Possession of Moral Authority

Some people have been granted possession of moral authority by virtue of their status in a particular sphere of influence.

There are different types of status that can empower people to persuade or coerce others.  For example:

●  Some individuals are recognised as leaders within a family.

●  Some are esteemed for their knowledge or perceived wisdom.

●  Religious leaders are accepted as being in possession of moral authority over their adherents. And some apply religious law, which is discussed in the next chapter (5.3.3).  As noted below (, religious authority is very powerful but can be merely a personal attempt to seize power.

●  If religious leaders want to be directly involved in governing the country, they may become politicians – in which case they are exerting two kinds of power: Moral and Political. Ayatollah Khomeini’s seizure of power in Iran is a well-known example of this phenomenon.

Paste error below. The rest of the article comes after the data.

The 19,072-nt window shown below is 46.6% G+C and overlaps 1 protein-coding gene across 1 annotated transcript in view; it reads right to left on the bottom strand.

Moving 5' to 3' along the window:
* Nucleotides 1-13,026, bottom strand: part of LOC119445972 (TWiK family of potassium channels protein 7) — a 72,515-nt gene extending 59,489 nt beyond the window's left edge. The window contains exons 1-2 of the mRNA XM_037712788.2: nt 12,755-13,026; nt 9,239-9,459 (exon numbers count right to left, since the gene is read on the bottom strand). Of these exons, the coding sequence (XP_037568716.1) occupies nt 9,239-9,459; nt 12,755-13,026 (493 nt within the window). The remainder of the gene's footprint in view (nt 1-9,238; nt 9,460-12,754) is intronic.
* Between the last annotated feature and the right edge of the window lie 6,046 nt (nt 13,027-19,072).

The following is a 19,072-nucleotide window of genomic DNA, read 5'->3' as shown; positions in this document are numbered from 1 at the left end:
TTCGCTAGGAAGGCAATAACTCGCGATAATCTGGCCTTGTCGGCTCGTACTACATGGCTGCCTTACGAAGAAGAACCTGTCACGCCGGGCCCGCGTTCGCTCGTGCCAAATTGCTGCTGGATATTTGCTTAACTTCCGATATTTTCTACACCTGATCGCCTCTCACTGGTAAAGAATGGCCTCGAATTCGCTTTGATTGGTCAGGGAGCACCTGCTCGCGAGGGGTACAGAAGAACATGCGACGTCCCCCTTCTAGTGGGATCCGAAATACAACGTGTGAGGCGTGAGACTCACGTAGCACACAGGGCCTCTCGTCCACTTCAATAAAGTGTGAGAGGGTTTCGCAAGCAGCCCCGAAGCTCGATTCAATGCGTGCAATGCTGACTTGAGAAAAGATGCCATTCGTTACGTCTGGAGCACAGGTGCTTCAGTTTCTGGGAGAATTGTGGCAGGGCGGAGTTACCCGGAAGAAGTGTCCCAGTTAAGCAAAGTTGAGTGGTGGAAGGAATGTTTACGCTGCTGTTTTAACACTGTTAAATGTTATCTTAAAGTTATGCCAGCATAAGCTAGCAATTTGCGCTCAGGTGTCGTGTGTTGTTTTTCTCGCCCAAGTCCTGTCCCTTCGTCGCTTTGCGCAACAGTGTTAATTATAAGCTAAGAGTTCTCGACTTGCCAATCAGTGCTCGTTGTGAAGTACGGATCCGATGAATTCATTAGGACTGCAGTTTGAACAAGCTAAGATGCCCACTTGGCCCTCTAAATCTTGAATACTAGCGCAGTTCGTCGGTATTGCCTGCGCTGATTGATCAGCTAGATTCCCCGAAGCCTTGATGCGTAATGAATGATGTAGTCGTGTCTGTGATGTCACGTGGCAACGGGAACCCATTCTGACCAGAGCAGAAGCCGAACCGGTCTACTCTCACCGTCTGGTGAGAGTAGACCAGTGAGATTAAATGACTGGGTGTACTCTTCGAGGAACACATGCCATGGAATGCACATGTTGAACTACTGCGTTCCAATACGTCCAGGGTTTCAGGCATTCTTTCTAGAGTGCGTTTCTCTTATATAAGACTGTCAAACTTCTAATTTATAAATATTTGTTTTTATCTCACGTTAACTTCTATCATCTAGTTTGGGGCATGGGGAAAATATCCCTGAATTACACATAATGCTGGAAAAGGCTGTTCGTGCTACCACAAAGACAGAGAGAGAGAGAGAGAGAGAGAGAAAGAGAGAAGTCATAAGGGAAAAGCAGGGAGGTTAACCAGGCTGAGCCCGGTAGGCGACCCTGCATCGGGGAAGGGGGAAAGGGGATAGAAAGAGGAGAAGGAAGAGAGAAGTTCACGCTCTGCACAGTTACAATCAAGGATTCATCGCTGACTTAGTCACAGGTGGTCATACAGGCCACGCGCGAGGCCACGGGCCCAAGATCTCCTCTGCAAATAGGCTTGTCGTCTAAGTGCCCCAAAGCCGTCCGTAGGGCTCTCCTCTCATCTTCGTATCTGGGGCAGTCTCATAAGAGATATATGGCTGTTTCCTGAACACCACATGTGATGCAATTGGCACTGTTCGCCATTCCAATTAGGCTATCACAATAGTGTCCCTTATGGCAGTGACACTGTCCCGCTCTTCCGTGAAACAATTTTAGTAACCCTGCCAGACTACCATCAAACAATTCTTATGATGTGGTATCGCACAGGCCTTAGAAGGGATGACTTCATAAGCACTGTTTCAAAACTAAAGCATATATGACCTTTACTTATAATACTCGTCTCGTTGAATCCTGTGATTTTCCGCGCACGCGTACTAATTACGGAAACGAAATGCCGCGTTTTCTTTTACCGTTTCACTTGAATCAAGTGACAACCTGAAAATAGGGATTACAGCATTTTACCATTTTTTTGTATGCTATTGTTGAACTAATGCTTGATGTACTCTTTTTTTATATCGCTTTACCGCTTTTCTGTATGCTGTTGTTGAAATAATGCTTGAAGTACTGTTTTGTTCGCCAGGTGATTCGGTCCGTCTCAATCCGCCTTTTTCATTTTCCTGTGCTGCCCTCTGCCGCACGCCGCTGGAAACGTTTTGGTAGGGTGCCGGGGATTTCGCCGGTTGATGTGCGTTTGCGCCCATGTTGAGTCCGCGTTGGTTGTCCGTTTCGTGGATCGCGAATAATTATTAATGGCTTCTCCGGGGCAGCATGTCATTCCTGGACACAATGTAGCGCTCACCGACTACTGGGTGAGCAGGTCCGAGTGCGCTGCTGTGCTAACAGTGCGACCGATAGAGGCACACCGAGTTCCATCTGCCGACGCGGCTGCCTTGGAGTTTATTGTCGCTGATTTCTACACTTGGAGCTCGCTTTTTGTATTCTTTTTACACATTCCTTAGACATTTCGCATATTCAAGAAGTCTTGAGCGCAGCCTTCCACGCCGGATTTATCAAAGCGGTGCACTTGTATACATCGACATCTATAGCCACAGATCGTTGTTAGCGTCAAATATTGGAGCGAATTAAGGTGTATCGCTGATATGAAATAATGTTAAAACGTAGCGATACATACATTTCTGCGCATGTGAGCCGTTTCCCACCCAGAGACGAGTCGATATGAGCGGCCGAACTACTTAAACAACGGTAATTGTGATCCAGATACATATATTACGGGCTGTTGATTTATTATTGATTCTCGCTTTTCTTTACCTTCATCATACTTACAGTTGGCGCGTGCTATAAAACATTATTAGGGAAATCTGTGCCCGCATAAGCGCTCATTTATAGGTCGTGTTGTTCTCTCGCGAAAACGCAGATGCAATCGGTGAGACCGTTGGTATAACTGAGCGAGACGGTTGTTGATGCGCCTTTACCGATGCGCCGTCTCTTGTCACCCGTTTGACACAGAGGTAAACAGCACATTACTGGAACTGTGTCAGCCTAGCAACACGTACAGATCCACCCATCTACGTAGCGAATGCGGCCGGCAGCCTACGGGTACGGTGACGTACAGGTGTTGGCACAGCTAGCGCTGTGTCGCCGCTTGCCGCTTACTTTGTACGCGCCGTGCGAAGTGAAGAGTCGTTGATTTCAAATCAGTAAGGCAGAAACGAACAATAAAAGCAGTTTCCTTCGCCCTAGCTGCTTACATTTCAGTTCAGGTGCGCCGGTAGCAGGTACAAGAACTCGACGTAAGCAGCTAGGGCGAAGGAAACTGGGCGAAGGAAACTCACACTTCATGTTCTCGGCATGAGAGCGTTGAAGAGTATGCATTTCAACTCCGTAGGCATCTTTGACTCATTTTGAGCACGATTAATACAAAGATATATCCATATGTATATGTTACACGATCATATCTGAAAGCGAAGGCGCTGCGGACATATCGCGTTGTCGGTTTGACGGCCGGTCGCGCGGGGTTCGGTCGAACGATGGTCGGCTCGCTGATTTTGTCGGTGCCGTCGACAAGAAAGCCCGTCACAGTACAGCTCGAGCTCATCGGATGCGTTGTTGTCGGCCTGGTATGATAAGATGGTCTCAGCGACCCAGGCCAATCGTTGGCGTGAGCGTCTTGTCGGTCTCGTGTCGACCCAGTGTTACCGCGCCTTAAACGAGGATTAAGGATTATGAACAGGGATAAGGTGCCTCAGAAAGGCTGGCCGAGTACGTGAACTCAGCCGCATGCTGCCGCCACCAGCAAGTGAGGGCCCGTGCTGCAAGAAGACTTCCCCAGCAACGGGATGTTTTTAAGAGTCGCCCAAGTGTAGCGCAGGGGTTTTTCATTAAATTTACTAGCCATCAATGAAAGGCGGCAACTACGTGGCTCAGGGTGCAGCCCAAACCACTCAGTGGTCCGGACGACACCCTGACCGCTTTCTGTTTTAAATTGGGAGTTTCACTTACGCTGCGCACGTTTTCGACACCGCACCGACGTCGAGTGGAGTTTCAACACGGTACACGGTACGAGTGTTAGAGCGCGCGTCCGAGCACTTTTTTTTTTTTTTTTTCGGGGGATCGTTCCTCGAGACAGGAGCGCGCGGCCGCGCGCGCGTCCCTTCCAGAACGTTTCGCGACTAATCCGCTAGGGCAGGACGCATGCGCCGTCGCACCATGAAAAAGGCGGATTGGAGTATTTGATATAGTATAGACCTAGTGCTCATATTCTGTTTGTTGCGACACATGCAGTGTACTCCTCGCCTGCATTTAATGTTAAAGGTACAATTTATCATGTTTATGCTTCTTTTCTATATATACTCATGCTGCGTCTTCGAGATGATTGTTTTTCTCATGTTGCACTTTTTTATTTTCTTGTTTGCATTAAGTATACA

●  The UN has some influence, based on the legitimacy of the Universal Declaration of Human Rights (Appendix 1).

●  Some people – such as politicians, managers and those in some professions – have been granted a leadership position in their sphere of influence. Even if they were not appointed for moral leadership as such, they might be looked up to by those over whom they wield power and might therefore be able to exercise moral persuasion.

The amount of power wielded by these different forms of authority varies between cultures.



This page is intended to form part of Edition 4 of the Patterns of Power series of books.  An archived copy of it is held at https://www.patternsofpower.org/edition04/4311a.htm